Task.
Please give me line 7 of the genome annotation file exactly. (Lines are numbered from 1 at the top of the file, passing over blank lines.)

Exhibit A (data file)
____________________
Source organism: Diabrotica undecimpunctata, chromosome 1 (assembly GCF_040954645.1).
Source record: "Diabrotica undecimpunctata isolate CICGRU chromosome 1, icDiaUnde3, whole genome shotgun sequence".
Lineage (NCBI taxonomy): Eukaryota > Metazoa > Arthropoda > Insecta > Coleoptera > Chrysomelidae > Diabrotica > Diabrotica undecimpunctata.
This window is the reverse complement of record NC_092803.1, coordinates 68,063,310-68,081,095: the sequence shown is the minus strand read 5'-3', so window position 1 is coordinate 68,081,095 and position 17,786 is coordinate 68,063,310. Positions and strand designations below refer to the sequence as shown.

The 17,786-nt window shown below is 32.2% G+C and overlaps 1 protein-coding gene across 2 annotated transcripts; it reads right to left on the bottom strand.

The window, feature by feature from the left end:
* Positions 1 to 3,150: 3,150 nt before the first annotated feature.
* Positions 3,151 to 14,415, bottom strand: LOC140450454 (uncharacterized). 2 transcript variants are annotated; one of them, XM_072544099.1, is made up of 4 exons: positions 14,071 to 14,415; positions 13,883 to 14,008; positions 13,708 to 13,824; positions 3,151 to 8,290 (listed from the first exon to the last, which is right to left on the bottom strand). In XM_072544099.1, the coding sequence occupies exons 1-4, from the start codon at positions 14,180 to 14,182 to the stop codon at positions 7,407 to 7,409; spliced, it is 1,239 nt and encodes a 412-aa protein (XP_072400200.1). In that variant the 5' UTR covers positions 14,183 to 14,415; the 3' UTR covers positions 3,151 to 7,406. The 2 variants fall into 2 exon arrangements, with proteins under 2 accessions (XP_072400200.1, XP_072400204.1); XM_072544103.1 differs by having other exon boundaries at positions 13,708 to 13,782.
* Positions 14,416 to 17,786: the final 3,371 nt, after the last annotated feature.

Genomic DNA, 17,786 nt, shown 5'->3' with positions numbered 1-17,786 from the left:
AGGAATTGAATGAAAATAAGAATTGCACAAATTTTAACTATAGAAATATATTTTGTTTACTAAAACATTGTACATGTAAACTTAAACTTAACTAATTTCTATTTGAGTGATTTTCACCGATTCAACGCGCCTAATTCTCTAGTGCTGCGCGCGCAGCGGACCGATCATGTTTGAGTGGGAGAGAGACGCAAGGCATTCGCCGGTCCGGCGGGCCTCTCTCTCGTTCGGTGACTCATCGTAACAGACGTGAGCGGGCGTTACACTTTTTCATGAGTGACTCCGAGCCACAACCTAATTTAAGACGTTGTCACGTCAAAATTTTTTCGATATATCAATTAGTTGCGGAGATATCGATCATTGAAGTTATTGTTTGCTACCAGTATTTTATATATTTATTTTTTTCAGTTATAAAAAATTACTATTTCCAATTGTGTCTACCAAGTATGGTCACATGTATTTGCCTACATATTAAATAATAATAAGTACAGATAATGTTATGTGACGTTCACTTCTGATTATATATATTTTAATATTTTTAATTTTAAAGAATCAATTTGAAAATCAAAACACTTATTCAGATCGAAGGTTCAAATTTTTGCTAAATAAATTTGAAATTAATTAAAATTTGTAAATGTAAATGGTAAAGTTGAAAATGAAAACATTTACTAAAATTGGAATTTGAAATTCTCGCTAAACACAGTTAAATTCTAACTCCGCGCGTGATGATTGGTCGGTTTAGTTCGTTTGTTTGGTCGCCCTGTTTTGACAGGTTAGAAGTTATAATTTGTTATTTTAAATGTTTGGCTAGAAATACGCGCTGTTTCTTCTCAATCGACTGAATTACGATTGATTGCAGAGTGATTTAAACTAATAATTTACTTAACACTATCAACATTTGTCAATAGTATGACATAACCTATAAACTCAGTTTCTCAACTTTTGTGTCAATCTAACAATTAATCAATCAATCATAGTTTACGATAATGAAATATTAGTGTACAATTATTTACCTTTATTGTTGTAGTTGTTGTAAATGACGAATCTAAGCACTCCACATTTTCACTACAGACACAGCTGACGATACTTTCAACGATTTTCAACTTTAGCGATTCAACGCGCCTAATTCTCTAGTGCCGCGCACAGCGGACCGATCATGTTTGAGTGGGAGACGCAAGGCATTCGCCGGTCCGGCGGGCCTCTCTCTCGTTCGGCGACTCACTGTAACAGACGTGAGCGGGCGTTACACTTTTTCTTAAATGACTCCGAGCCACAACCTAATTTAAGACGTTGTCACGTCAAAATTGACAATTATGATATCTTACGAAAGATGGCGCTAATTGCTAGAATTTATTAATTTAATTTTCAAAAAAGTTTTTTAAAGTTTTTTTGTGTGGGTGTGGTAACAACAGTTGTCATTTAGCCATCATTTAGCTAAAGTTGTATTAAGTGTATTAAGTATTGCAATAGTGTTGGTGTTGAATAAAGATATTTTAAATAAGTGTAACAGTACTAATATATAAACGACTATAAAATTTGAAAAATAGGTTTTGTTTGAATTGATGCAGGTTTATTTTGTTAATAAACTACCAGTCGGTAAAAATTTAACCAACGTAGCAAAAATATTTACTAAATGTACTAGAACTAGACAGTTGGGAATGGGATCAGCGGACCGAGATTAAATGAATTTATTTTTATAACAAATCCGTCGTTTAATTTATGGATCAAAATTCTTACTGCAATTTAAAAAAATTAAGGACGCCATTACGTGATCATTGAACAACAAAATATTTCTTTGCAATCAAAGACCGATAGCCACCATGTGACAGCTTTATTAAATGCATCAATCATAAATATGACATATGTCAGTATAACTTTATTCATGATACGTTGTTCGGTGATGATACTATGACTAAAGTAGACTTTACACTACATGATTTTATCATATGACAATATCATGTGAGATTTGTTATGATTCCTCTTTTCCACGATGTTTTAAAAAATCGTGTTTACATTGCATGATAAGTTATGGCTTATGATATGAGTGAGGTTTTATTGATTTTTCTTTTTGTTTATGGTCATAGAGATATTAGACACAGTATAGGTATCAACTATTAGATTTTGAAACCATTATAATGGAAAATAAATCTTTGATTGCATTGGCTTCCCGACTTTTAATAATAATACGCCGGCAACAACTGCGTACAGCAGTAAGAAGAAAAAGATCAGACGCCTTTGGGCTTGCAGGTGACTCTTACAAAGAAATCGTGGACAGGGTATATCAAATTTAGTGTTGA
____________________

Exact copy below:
* Positions 1 to 3,150: 3,150 nt before the first annotated feature.